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Baloo's Bugle


October 2004 Cub Scout Roundtable Issue

Volume 11, Issue 3
November 2004 Theme

Theme: Cub Scout Collectors
Webelos: Craftsman & Scientist
  Tiger Cub:
Achievement 5 & Activities




Have a New Den Leader??

Go to Northern NJ Council’s Web Site, www.nnjbsa.org/ and click on the Den Leader’s Patch.  They loaded most of the material from the new “New Den Leader’s Kit” onto their site. Plus provided some other useful links.  Check it out!!

Monthly Themes &

How do I find what I need to know!

Commissioner Diane

Old Hickory Council, NC

How do we find information for crafts, ceremonies, games, songs, etc to go along with the monthly theme for Cub Scouts?  Well, after checking your Cub Scout Program Helps and attending your district’s Roundtable, your number one source should be BALOO’S Bugle, which has everything you need to know and then some for each monthly theme of the year.  You can even go back to previous months or years and find additional information to help you plan your meetings with the Cubs, either on a Pack level or a Den level.

I can remember the days when we all traded information at Pow Wow’s and Roundtables from our accumulated boxes of years of Cub Scouting (going on 18 years).  I still have that box (although my family has wanted to throw it out each time we move), and still use it today, but life is a bit easier with the Internet and various web sites.  In that box we would categorize ideas alphabetically by holidays and then the idea itself.  For instance, you find a great idea for a craft for Halloween, then start a file labeled “Halloween” and begin to put your ideas for that holiday in that file.  Next, you come across some songs or skits that you found at a Pow Wow or Roundtable, so you label a file for “Songs” and one for “Skits” and your file box is beginning to look a bit like mine.  This makes life easier when the time comes to find something for our little scouts to do in a productive manner.  Keeping a file categorized by theme for a copy of BALOO’S Bugle, keeps these ideas at your finger touch without getting back onto the Internet.

 Another place to locate information is Scouting Magazine, which is full of ideas for each month of the year.  Leaders receive this magazine automatically each month.  So don’t forget to look through yours for all kinds of good information to help with your planning for the month.  I like to keep these issues for future reference, so they are also kept in another resource box.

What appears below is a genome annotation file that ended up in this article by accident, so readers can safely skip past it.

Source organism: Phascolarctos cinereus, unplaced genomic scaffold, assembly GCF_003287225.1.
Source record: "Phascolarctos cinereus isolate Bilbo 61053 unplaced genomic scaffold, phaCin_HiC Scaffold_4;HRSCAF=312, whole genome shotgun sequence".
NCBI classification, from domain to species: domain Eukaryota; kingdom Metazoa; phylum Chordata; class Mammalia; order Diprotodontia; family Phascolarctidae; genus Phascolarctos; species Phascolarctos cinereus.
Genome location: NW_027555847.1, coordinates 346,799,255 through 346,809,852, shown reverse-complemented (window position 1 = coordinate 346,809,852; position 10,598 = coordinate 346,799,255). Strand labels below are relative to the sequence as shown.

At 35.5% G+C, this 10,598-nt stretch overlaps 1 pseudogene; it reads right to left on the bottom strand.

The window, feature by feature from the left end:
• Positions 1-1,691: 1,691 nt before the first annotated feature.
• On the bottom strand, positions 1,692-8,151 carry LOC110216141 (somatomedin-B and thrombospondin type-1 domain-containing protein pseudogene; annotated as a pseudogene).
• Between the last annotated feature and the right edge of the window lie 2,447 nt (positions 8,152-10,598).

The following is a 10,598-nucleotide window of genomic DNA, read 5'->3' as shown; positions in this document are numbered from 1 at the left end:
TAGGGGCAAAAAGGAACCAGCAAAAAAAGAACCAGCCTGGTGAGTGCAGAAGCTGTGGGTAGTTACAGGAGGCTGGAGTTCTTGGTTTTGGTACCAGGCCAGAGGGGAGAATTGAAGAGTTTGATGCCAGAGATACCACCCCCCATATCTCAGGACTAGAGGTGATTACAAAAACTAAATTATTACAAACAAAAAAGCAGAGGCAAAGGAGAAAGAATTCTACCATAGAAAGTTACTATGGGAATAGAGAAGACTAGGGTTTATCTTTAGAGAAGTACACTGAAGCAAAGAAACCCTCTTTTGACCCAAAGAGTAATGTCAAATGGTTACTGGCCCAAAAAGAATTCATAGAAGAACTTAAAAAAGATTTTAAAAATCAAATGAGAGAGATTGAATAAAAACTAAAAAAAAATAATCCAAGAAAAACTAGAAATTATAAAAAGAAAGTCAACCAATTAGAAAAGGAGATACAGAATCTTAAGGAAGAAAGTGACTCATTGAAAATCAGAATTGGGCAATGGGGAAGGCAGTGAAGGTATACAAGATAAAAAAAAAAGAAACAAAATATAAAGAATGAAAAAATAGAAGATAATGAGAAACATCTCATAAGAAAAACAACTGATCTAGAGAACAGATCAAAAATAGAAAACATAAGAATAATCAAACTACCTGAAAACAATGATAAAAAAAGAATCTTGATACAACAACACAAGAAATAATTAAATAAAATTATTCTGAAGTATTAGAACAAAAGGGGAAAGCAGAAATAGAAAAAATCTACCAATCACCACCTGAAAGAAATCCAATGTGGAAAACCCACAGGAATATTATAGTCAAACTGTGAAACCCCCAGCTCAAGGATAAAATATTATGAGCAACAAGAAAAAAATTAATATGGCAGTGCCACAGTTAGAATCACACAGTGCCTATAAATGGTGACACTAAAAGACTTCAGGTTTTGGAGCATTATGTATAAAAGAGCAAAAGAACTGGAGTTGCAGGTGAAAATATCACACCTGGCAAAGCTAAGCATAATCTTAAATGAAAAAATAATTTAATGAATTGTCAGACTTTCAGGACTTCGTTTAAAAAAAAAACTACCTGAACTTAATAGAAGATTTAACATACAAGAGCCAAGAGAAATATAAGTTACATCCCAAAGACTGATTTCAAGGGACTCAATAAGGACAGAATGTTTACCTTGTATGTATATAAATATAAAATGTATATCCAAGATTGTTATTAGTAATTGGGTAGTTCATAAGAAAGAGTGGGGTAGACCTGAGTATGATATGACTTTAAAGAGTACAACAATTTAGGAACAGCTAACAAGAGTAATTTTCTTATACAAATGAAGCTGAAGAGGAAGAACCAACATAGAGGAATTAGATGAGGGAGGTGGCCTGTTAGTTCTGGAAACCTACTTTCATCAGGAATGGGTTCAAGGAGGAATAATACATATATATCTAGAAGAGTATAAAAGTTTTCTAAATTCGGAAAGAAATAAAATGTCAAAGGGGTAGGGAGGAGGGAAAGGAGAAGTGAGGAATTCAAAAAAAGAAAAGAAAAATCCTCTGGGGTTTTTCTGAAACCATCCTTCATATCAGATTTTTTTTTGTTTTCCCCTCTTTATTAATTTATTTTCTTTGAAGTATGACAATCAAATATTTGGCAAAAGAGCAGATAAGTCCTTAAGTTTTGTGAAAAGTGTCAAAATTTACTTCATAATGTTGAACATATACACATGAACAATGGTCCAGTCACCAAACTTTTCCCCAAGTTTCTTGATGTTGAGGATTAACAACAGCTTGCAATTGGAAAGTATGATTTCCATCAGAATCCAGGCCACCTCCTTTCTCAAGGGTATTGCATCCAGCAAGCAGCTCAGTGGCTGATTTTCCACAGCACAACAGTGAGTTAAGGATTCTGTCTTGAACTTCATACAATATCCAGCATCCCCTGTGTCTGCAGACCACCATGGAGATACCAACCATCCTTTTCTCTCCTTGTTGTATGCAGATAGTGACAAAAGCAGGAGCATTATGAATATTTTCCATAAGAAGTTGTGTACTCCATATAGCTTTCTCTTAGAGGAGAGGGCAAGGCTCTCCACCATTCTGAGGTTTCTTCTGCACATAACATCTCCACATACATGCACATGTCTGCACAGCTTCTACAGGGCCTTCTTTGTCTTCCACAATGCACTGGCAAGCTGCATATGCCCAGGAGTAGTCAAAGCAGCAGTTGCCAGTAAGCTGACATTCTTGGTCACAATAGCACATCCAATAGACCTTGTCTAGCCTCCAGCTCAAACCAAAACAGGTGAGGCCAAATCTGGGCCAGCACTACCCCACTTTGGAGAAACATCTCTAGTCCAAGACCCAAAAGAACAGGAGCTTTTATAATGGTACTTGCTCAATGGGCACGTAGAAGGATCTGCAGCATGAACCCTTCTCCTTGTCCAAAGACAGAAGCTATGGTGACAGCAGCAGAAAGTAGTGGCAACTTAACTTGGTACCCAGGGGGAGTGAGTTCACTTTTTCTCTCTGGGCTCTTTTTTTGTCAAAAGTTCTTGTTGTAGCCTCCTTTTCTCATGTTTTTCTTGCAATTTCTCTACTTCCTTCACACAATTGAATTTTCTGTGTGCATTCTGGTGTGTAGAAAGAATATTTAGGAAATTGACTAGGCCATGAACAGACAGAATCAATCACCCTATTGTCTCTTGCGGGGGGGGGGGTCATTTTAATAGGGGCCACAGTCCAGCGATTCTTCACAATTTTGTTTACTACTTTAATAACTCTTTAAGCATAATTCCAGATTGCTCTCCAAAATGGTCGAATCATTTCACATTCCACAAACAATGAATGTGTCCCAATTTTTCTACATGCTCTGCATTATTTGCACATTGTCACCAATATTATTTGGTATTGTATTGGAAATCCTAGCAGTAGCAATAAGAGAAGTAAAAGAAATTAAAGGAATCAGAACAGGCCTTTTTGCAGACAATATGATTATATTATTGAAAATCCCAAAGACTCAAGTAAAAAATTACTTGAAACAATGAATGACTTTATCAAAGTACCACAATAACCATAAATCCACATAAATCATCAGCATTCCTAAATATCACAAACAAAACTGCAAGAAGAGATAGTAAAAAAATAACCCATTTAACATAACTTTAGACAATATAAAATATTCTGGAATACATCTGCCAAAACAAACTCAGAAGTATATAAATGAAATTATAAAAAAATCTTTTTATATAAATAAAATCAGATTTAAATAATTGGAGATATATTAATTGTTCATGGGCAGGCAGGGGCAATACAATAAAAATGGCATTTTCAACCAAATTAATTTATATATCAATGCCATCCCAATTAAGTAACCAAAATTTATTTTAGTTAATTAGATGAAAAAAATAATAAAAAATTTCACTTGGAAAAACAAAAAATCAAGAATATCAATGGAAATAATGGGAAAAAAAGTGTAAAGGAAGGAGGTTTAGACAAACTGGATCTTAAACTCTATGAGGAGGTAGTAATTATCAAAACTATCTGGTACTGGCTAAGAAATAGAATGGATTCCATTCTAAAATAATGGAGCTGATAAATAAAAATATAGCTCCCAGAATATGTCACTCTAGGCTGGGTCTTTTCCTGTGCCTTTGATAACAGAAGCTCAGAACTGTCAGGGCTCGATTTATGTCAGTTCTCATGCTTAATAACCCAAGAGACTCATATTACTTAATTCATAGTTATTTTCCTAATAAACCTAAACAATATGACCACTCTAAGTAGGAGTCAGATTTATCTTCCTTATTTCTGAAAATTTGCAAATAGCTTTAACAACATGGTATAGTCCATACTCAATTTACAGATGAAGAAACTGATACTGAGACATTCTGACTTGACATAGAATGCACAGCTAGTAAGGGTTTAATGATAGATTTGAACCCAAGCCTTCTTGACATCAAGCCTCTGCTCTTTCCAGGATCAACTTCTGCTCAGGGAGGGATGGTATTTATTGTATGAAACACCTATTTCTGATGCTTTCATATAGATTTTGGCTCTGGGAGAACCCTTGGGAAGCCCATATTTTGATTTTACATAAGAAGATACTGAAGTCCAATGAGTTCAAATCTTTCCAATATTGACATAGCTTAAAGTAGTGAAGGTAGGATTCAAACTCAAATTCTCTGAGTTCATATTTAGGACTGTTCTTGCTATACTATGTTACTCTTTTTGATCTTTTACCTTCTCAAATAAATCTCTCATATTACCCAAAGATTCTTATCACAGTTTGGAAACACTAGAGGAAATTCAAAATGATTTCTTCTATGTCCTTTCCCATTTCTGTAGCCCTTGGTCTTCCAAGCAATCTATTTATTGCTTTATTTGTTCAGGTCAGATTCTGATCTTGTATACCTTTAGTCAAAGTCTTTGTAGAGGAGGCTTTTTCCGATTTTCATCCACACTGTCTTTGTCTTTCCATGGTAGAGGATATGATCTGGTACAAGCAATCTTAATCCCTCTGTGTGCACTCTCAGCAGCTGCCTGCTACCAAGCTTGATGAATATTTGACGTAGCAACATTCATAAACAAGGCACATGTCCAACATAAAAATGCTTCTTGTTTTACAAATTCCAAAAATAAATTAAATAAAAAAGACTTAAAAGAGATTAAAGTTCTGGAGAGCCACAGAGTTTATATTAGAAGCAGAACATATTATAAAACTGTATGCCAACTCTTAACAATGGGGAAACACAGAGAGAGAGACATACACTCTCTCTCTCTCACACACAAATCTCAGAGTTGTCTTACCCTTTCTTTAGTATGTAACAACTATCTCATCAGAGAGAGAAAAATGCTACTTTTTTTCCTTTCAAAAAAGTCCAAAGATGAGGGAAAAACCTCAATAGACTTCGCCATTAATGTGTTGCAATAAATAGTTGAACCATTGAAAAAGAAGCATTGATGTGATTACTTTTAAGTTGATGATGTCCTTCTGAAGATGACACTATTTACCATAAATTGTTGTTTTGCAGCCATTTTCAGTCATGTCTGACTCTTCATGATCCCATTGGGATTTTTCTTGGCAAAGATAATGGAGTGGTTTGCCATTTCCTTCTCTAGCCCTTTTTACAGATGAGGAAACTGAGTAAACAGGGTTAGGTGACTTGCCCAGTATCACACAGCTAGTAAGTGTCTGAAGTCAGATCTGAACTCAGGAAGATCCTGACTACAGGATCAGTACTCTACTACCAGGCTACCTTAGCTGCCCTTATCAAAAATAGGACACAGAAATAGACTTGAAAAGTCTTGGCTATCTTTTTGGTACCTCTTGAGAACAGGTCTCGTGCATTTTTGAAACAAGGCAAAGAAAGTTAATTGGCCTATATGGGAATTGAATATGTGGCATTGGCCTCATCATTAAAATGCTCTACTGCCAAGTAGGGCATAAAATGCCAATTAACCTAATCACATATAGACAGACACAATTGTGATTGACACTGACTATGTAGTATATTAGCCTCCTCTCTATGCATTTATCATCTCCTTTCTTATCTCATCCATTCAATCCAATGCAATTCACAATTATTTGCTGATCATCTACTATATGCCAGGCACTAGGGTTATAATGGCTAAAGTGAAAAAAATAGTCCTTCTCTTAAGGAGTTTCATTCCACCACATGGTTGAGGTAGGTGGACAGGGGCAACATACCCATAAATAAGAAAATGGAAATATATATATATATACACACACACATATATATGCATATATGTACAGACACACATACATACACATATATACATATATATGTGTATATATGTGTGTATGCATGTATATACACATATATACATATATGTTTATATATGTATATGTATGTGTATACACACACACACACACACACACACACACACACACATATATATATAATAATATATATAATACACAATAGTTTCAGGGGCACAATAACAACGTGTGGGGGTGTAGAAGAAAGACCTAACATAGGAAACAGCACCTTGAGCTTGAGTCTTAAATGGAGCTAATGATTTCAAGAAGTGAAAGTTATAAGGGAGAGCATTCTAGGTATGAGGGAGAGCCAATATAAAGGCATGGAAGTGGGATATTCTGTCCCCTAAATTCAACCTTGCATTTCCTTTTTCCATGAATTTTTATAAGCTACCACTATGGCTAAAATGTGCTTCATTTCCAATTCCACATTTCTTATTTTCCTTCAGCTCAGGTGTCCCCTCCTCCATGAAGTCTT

Craft stores such as Michaels, Ben Franklin, and A.C. Moore have all kinds of craft ideas along with the resources to do them.  Some even offer to teach you and/or the Cubs how to do a particular craft.  This is great for those male leaders who feel that they are not quite the “Crafty” type.  We have had a representative from A.C. Moore come to one of our Roundtables to teach the leaders some craft ideas to use during the holiday season. This benefits the leaders, as well as A.C. Moore as they gave us coupons, and shared information on upcoming craft sales items, as well as craft classes that they offer which in turn gives them new customers.  I like to teach the kids how to “Wet”, “Stamp”, and “Stain” their leather projects.  A good resource for this craft is Tandy Leather.  You can locate Tandy Leather on the Internet, www.tandyleather.com if you do not have one nearby. Some Tandy Leather locations are usually good at offering a scouting discount.

Basically, as those of us who have completed that infamous course called Wood Badge (always two words) have learned, use your resources!  They come in all shapes and sizes, from training classes taught for Cub Scout Leaders (such as Roundtable, Leader Specific Training, Wood Badge, etc), to books & magazines, the internet, stores, and yes, church (I got a lot of ideas teaching crafts at our retreats for kids). 

Is Your Scout Program Designed for Boys . . . or Girls?

Jayhawk Area Council

I found this article posted on the Jayhawk Area Council website.  It impressed me and I think you all will benefit from it, too.  Having a daughter, I definitely would not characterize her behavior they way they did in the article.  But she grew up in a house of Scouts, has been on several Philmont treks and worked staff at Philmont for two summers.  Commissioner Dave

Recently, a psychologist who has studied teen suicide and other grossly unacceptable behavior (i.e., school shootings, etc.) observed what we all know intuitively: that boys are far more likely to commit suicide or these other acts than girls. He opined the reason for this is our society largely ignores the unique needs of growing boys and this leads to frustration and a feeling of alienation on their part. When pressed, he characterized "girl" behavior in these words, "sit down, shut-up, be still." Anything else, one would assume, is "boy" behavior.

We need to remember that our Scouts have been sitting in a classroom for six hours before they come to our meeting. Most have an attention span of less than 20 minutes. We cannot expect them to sit quietly and listen to a long lecture on some aspect of Scouting, no matter how worthwhile or well delivered the lecture is. If we attempt to conduct our program counter to the "boy" nature of the Scouts we have in our Troop, we are setting up conditions that will frustrate our boys and give them further proof (in their minds) of how they are unsuitable for the society they will inherit.

If, on the other hand, our meetings are well planned, boy led, with no activity lasting longer than 20 minutes and allow for lots of activity, we will have a program that our boys will look forward to attending and they will invite their friends to join. For ideas on planning a meeting with lots of different activities, check out the resources available in the Scout Shop.



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